In September of last year a new set of rules related to the registration of clinical trial protocols and results on ClinicalTrials.gov, known as the 21st Century Cures Law, were passed by the US government. These laws came into effect on January 18 2017 with a 90 day grace period.

This update expands requirements for the submission of clinical trial registration and results information to the ClinicalTrials.gov, the NIH’s online trial registry.  Specifically “this final rule… specifies how data that were collected and analyzed in accordance with a clinical trial's protocol are submitted to ClinicalTrials.gov”.

After reading through the official documents, two points stuck out to me as interesting discussion pieces for the industry. One is on the language around levying penalties for uncompliant sponsors – this I will cover in my next blog post. The second point I’ll discuss below is the language around a “responsible party” which delineates a concept that has been a longstanding gray area in the trial investigation process.

 

Responsible Party

“Responsible party” is a special phrase reserved for use by parents of teenagers and US legislators. In both scenarios it’s going to be followed by someone needing to watch their behavior. In this case, it’s clinical trial sponsors.

The new laws states “there must be one (and only one) responsible party for purposes of submitting information about an applicable clinical trial. The sponsor of an applicable clinical trial will be considered the responsible party, unless and until the sponsor designates a qualified principal investigator as the responsible party. This final rule specifies the approach for determining who will be considered the sponsor of an applicable clinical trial under various conditions”.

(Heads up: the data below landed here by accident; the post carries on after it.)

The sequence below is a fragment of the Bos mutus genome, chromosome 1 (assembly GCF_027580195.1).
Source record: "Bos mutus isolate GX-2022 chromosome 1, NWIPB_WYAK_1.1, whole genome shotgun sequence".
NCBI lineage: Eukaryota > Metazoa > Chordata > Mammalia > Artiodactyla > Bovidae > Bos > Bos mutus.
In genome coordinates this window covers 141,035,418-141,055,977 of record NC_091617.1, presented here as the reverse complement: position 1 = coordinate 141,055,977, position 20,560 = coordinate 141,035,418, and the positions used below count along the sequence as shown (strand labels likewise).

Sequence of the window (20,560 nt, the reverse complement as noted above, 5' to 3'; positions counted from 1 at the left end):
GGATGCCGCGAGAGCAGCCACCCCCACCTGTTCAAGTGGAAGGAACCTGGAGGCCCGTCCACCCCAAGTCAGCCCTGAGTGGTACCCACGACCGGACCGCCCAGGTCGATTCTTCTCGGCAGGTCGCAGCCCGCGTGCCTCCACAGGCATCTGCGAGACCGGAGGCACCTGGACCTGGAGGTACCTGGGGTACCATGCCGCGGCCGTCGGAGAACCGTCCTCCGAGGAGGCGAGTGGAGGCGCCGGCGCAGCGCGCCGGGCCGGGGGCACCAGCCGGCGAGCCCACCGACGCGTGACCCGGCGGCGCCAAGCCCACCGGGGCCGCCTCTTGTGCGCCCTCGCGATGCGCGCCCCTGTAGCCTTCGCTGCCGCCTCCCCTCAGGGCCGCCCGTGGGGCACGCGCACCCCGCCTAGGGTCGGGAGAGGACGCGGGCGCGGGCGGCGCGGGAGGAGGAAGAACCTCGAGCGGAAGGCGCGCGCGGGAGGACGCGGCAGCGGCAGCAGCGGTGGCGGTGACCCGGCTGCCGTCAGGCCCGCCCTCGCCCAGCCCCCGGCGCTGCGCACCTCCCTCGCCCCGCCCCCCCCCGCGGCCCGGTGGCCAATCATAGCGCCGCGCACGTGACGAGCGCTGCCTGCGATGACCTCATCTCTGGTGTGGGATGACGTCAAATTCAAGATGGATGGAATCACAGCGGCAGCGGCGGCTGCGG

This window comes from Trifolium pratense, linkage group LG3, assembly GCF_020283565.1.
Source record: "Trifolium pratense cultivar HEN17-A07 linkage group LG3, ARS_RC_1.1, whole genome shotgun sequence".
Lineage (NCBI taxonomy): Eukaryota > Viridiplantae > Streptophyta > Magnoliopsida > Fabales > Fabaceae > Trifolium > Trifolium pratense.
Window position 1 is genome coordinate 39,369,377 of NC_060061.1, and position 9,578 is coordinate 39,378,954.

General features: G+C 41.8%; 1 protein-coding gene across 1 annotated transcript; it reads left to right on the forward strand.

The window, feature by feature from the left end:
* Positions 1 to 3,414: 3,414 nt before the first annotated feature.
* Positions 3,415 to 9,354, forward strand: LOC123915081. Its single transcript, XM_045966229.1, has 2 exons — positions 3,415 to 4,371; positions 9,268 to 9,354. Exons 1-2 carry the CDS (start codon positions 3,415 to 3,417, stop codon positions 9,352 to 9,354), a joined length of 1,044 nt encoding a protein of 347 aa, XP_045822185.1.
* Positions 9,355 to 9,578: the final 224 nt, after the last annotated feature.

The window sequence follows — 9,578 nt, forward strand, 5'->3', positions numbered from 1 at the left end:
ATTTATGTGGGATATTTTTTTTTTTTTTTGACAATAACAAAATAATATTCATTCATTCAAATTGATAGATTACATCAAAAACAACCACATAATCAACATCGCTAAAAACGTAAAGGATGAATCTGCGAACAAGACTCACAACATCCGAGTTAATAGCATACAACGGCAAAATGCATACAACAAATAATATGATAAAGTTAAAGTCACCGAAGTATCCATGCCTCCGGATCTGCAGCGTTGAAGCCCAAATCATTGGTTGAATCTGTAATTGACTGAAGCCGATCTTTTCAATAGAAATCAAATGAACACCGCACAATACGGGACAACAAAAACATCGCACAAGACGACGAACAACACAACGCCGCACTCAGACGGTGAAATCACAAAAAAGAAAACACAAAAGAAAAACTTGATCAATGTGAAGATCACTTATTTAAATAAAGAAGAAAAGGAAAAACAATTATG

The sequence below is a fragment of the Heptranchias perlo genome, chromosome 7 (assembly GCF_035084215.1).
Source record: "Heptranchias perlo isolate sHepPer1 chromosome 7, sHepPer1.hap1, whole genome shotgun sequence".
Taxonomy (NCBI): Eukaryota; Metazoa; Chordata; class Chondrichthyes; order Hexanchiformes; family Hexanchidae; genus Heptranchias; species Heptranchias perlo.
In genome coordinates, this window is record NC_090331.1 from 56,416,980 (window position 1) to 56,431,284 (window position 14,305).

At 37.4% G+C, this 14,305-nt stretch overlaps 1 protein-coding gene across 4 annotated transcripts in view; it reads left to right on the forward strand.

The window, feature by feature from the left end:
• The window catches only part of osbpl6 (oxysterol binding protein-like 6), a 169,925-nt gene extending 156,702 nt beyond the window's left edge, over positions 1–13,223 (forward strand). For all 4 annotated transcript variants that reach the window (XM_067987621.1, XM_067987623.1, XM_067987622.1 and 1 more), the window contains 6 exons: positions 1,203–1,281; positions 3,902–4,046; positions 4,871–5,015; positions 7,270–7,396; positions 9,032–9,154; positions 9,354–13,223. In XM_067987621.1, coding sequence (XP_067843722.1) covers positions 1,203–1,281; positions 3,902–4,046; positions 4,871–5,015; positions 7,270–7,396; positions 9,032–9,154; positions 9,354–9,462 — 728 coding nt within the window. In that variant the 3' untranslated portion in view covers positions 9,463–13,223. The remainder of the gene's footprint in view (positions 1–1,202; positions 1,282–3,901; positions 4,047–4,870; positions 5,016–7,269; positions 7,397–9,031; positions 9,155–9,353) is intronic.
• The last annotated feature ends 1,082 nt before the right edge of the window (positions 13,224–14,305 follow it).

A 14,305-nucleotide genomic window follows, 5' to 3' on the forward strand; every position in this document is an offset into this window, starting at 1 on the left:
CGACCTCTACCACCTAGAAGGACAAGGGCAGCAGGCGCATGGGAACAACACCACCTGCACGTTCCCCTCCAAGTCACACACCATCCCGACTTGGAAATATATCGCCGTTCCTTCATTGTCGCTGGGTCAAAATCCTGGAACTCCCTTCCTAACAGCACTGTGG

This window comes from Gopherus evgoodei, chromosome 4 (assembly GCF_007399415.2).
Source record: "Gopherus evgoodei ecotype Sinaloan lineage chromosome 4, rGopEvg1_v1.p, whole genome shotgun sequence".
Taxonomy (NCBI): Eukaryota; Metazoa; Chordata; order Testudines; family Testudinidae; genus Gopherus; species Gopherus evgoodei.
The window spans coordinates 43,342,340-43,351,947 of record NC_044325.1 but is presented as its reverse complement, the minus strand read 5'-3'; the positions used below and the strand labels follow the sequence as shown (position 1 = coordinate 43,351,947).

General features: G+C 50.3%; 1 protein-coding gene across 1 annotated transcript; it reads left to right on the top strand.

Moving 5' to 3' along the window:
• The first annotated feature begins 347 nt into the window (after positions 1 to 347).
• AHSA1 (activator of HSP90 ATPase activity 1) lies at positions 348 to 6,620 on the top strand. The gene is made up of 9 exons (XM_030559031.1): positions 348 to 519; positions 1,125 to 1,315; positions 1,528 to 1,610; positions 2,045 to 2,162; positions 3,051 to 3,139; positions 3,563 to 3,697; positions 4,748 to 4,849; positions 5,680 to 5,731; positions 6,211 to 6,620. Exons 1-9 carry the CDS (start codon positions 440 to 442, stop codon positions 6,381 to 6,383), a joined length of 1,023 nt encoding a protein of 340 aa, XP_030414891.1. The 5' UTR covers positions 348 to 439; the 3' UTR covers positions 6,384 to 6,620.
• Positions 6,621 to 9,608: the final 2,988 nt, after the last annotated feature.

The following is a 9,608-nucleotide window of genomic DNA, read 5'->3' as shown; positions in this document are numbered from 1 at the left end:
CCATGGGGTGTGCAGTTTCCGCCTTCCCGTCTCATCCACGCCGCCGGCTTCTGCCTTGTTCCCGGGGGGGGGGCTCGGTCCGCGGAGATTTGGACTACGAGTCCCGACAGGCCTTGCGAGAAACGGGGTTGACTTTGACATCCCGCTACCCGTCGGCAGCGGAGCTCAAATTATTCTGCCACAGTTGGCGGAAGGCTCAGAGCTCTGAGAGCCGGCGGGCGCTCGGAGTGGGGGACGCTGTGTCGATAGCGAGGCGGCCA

This means we now have a clearer definition of who the sponsor of the trial should be.  The reason this was a gray area before is because if an industry sponsor provided a grant to a Principal Investigator at a clinic or academic site, the study was codified as an academic study.  Moving forward the sole sponsor is the company that provides the funding, given they have applied for the IND or IDE.  However if the IND/IDE has been handled by the PI, the PI will remain as the sponsoring party. Follow this link to the section of the documentation that describes the matter in detail.

 

A Shift Is Coming

(Click to enlarge) The composition of trials on ClinicalTrials.gov by funder type. "Other" is academic and medical centers.

Of the near 240,000 trials now registered in ClinicalTrials.Gov,  about two-thirds are registered with academic sponsors, and one-quarter (28% to be exact) are initiated by industry as shown below in adjacent graph. This is a phenomenon we’ve documented before in our post Is Academia Beating the Industry in Number of New Trials Per Year.

With the new legislation almost out of its grace period, we anticipate to see a shift towards more industry sponsored studies since the industry can’t “hide” behind a principal investigator sponsored trial. We will track how the sponsor-type composition of new trials changes in the coming year.

Subscribe to our blog to get more posts about industry news trends insight. In the coming weeks we will be sharing information about the penalties clause discussed in the new Cures Law. Coming up, we will also discuss a new ClinicalTrials.gov interface the NIH has released into beta.

Comment